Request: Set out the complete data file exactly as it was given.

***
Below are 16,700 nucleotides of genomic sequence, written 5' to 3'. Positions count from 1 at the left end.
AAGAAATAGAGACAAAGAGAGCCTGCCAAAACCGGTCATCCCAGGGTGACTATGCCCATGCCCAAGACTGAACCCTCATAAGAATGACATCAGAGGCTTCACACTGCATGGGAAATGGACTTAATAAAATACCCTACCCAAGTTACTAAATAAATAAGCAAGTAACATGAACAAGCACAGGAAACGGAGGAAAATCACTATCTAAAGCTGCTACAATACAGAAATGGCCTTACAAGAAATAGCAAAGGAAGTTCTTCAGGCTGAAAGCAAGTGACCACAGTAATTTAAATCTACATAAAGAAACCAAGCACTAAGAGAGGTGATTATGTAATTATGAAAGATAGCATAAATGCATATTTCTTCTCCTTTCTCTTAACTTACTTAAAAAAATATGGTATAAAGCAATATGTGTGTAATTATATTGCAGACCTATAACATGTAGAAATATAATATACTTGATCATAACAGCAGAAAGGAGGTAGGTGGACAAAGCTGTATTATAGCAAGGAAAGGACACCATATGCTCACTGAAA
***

Below are 16,700 nucleotides of genomic sequence, written 5' to 3'. Positions count from 1 at the left end.
AAGAAATAGAGACAAAGAGAGCCTGCCAAAACCGGTCATCCCAGGGTGACTATGCCCATGCCCAAGACTGAACCCTCATAAGAATGACATCAGAGGCTTCACACTGCATGGGAAATGGACTTAATAAAATACCCTACCCAAGTTACTAAATAAATAAGCAAGTAACATGAACAAGCACAGGAAACGGAGGAAAATCACTATCTAAAGCTGCTACAATACAGAAATGGCCTTACAAGAAATAGCAAAGGAAGTTCTTCAGGCTGAAAGCAAGTGACCACAGTAATTTAAATCTACATAAAGAAACCAAGCACTAAGAGAGGTGATTATGTAATTATGAAAGATAGCATAAATGCATATTTCTTCTCCTTTCTCTTAACTTACTTAAAAAAATATGGTATAAAGCAATATGTGTGTAATTATATTGCAGACCTATAACATGTAGAAATATAATATACTTGATCATAACAGCAGAAAGGAGGTAGGTGGACAAAGCTGTATTATAGCAAGGAAAGGACACCATATGCTCACTGAAA